As shown in FIG. 2, thin leaf inclusion article 4 is enclosed within inclusion cell 2 in a manner that it can be freely detached from base sheet 6. Inclusion article 4 is usually placed individually into n inclusion cell so that it can be made in a size slightly smaller than that of inclusion cell 2. As described later, inclusion article 4 can be formed by coating base sheet 6 with a solution of inclusion article 4 to allow the inclusion article 4 to adhere to base sheet 6, normally in an adhesion strength level such that it can be easily detached by the user's fingertips.
Base sheet 6 and overlapping sheet 16 are usually made of moisture-proof and thermostable materials such as sheets of synthetic polymers, semisynthetic polymers, and natural polymers. The types of polymers are not specifically restricted, but are preferably those which can be used with foods, cosmetics, or pharmaceuticals. Examples of such polymers are polyethylene, polypropylene, ethylene acetic vinyl polymer, polyvinyl acetate, polyvinyl chloride, polyvinylidene chloride, polytetra fluoroethylene, polyvinylidene fluoride, polystyrene, polyacrylonitrile, polyacrylate, polymethacrylic acid, ethylene/polypropylene copolymer, ethylene/acrylic acid copolymer, ethylene/methacrylic acid copolymer, propylene/vinylchloride copolymer, ethylene/vinyl alcohol copolymer, polyethylene terephthalate, polybutylene terephthalate, polycarbonate, nylon, normal cellophane, moistureproof cellophane, cellulose acetate, carboxymethyl cellulose, polyvinyl alcohol, hydrochlorinated rubbers, papers, and aluminum foil.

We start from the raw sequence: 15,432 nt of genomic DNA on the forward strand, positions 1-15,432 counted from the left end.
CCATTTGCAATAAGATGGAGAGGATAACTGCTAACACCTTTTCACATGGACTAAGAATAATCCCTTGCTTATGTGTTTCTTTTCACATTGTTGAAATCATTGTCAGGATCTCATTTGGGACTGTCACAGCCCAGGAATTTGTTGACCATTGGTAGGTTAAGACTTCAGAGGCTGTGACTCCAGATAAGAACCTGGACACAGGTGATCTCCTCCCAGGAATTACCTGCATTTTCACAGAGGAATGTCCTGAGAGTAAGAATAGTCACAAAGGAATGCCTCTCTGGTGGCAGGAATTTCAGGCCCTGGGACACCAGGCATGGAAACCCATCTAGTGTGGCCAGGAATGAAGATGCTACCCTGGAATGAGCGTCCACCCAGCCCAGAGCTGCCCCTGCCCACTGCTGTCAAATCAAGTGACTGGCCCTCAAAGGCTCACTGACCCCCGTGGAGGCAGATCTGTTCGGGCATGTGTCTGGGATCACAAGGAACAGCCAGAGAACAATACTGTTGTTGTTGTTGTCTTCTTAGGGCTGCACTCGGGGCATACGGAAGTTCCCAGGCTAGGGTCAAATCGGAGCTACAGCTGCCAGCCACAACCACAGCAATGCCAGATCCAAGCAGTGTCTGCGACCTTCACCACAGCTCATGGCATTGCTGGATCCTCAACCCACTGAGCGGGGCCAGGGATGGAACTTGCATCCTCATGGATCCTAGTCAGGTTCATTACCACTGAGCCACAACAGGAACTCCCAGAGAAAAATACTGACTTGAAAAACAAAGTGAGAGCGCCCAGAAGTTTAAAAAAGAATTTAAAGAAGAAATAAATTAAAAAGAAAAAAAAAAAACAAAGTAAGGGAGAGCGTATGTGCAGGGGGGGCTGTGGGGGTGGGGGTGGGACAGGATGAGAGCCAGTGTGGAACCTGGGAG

If necessary, the polymer can be appropriately used in combination by laminating, or the polymer can be treated with opacifiers or coloring materials before use. The thickness of the sheets is not restricted, and can be selected depending upon the purposes used. Nevertheless, to facilitate the process, base sheet 6 and overlapping sheet 16 are preferably processed to have an equal thickness of about 1-100 μm, more preferably, about 10-50 μm, or the base sheet can preferably be processed to be thicker than the overlapping sheet.